Calcutta: Jyoti Randhawa has a dream. He wants to be a part of the Rio Olympics team. "Rio is in 2016. So I have time. Right now, the Rio challenge is motivating me… I have to be in Rio," the three-time Indian Open champion said on the eve of the inaugural McLeod Russel Tour Championship, PGTI's year-ending Championship, at the Royal Calcutta Golf Club on Tuesday.
Golf will make its maiden appearance in the Rio Games and the top 100 players will be eligible to play. "Four years is a long time. If I can put my act together you never know…"
Battling injury, which had forced him to pull out of a few tournaments, Jyoti is here with his five-year-old son Zoravar.
"I am five-and-a-half," he clarified while staring at an empty mineral water bottle after walking the course where he chased butterflies as his father played a practice round.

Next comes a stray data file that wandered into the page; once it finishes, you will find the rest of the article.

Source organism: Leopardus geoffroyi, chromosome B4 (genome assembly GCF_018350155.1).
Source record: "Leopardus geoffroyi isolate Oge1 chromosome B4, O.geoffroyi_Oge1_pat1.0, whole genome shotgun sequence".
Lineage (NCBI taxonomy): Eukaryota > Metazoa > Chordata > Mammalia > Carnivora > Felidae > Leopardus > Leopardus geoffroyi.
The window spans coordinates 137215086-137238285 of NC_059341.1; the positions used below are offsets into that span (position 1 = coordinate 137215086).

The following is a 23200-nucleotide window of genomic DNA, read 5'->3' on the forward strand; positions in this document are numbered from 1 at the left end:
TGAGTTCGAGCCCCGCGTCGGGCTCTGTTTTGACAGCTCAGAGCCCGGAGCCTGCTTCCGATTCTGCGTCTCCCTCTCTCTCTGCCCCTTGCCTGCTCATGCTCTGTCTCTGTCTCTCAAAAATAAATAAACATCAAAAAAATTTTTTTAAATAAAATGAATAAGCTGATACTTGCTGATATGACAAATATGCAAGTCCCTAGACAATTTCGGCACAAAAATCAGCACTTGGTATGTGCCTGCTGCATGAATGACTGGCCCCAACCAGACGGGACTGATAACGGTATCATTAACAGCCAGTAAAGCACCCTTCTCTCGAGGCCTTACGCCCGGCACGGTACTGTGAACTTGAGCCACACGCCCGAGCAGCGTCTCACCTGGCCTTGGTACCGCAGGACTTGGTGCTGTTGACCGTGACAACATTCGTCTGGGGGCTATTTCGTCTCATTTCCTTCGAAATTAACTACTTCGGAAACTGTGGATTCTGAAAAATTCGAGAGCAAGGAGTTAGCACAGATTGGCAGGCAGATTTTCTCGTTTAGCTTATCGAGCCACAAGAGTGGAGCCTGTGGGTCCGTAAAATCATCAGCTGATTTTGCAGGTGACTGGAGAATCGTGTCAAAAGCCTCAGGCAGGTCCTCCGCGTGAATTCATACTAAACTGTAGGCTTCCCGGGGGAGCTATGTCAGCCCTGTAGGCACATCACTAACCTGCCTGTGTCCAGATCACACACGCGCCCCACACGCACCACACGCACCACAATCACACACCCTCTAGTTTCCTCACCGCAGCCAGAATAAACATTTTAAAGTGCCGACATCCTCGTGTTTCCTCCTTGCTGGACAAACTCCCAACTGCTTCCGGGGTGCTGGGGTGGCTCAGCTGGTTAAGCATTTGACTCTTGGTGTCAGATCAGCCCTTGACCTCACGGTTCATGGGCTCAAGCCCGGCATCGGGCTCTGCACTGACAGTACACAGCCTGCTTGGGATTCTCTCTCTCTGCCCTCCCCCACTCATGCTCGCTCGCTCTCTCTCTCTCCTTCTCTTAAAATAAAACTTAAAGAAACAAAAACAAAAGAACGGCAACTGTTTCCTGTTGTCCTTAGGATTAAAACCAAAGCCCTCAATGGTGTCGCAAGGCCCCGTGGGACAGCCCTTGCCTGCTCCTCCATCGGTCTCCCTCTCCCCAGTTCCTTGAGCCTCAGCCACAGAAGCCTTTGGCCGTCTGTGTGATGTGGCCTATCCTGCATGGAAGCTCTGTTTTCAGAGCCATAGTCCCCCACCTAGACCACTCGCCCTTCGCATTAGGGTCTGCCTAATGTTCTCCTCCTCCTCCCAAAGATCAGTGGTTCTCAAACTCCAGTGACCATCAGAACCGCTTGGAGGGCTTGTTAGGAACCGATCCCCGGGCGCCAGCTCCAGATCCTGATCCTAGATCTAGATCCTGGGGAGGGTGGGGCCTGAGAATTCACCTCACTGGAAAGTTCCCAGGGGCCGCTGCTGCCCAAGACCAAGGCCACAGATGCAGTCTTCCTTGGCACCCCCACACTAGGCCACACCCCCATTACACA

"My son has a very good swing," Jyoti said indulgently. "But I am not sure whether he will follow his father's footsteps or will be an actor."
This is Jyoti's first visit to the Royal Calcutta Golf Club since 1999 when the club hosted the Indian Open. "Lot has changed. The course is of international standard. It will be interesting to see how the golfers live up to the challenge."
Jyoti, Jeev Milkha Singh and Arjun Atwal are the three who made golf popular in India. The youngsters look up to them and seek their guidance whenever in need. If Jeev has the style and Atwal is more natural, Jyoti is the regimented one. Probably because of his Army background. "During our days in a junior tournament we used to have only 15 entries. It was that bad. Now the scenario has changed," Jyoti said.
"In America, legends like Jack Nicklaus or Ben Hogan imparted knowledge to the next generation. That's how the younger lot learnt the game. Here in India now you cannot expect something like this."